Joining an era of post-punk acts flourishing healthily on both sides of the Atlantic, Roxy Girls demonstrate their prowess on their latest, ‘Trials and Tribulations’. Released via Moshi Moshi, ‘Trials and Tribulations’ is to appear on the Sunderland four-piece’s debut ‘A Poverty of Attention’. The track marries the grit of the late 70’s with a precision that can only be the result of relentless rehearsals and revisions. The drums and bass are punchy, both guitars cut calculated stereo slices across the mix, and Tom Hawick’s vocal performance carries a sincerity and command not dissimilar XTC’s Colin Moulding. Set for release September 6th, ‘A Poverty of Attention’ should be greatly anticipated if their new single is anything to go by. Talking to guitarist and lead singer Tom Hawick and guitarist and backing vocalist Isaac Hirshfield-Wight, I discussed growing up in Sunderland, Roxy Girls’ influences, and the utter dismay that is Brexit.
Roxy Girls’ hometown is something that has drawn the attention of several music authorities. It’s justifiable, although perhaps unfairly so, as the North Eastern city isn’t often the first location that springs to mind when thinking about musical cities. As I learned, there is close-knit music community in Sunderland, and it’s a city that the four-piece want to represent. However, for the lads growing up, Sunderland was not somewhere they particularly wanted to be associated with when it came to their musical careers.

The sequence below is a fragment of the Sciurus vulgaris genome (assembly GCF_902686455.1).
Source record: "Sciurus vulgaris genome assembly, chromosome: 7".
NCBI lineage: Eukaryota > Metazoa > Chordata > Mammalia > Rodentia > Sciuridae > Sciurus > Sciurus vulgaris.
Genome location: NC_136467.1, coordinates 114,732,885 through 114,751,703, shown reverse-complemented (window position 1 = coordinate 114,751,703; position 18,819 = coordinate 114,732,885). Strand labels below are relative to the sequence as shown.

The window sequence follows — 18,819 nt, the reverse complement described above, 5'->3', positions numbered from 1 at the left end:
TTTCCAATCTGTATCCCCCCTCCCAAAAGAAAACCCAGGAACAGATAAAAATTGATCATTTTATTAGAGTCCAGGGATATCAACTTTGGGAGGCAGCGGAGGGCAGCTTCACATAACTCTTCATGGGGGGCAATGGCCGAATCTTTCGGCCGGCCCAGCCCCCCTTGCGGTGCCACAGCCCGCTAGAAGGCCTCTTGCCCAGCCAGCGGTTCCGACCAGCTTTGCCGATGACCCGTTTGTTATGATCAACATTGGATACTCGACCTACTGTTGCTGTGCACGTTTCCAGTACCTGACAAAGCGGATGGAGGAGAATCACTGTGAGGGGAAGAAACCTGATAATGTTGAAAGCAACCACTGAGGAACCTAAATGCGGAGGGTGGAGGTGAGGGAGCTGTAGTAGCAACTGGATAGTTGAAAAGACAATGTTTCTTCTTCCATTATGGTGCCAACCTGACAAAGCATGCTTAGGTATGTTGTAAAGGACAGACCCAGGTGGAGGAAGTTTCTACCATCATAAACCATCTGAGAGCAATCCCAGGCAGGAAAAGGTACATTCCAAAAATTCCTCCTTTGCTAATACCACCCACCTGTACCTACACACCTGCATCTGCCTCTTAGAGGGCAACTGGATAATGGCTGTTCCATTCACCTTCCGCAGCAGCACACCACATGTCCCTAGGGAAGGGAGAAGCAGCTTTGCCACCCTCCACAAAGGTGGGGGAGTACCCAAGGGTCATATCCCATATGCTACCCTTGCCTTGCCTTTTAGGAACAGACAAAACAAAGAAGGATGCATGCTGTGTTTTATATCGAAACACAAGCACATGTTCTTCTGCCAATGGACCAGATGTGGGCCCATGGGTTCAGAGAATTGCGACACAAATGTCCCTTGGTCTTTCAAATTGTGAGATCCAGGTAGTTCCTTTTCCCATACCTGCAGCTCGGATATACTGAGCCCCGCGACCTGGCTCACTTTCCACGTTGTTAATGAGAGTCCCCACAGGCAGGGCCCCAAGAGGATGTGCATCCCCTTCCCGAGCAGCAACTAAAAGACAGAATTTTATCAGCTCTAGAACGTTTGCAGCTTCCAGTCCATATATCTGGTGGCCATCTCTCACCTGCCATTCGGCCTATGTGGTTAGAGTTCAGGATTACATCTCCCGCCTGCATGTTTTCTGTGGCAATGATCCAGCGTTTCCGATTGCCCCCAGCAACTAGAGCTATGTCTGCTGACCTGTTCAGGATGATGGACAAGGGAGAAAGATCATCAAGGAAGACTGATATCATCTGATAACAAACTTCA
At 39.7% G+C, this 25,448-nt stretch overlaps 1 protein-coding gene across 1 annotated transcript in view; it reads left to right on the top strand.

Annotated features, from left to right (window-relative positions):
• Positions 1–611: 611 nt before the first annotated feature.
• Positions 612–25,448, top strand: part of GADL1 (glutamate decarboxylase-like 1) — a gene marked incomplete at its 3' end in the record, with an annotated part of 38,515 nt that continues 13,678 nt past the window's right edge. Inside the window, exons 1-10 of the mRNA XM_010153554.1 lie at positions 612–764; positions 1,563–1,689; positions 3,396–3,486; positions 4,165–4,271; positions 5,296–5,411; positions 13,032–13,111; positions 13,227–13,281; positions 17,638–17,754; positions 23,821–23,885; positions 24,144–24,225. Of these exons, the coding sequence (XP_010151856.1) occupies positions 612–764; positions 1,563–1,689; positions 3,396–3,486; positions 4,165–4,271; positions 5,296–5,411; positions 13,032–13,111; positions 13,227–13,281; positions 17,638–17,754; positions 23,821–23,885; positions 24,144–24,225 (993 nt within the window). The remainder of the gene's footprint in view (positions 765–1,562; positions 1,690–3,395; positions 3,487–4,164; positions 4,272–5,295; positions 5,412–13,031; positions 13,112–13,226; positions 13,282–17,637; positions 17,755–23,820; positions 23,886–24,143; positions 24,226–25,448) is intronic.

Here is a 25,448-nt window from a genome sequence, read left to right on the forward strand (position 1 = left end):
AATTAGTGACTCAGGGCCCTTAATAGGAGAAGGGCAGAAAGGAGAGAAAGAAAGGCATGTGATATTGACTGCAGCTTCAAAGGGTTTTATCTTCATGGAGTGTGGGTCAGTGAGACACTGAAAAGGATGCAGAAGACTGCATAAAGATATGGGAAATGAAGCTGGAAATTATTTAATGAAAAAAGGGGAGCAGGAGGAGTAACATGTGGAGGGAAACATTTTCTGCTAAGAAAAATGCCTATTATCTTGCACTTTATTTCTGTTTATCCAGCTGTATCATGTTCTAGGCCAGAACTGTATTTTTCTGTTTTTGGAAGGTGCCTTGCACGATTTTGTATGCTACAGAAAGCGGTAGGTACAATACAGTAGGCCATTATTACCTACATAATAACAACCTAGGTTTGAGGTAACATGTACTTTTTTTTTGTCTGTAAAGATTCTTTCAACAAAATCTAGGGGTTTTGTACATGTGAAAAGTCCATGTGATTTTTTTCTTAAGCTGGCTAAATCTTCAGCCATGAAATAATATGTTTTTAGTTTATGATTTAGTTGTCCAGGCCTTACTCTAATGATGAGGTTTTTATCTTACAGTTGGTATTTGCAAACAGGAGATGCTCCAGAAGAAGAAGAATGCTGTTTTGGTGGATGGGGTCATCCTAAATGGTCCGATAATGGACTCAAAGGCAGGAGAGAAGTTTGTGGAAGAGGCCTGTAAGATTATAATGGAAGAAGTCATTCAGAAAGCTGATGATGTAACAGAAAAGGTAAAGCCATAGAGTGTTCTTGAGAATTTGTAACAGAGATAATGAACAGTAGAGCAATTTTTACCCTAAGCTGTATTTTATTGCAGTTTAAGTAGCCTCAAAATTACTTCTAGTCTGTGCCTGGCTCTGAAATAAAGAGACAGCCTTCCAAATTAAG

“There’s nothing particularly going on in Sunderland.” Isaac confesses. “It has been difficult. I was playing in bands before Roxy Girls, and I didn’t want to be associated with Sunderland that much. For me, I didn’t see that’s where you could be successful. By the time I started in Roxy Girls, it was really important to me to do something that was relevant to where we from. No one else is doing anything like that.”
Tom reflects on his earlier – and similar – thoughts on Sunderland. “There are creatives here, but everyone moves away. I’ve even done that. I moved to Leeds and moved back to Sunderland. I did that in an attempt to further my career. Most people do, and you can’t blame them for that. There [aren’t] a great deal of provisions in that field for people.”
Earlier iterations of the band coalesced around Pop Recs Ltd., a haunt that acts as a vital component to the Sunderland music scene. Founded by the members of Frankie & The Heartstrings, Pop Recs Ltd. is record store, coffee shop, art space, and music venue thrown into one (with no half-measure by the sounds of it). Tom quotes Pop Recs Ltd.’s tag line, ‘it’s a good thing for a good reason’, remarking that it’s “best way to put it”.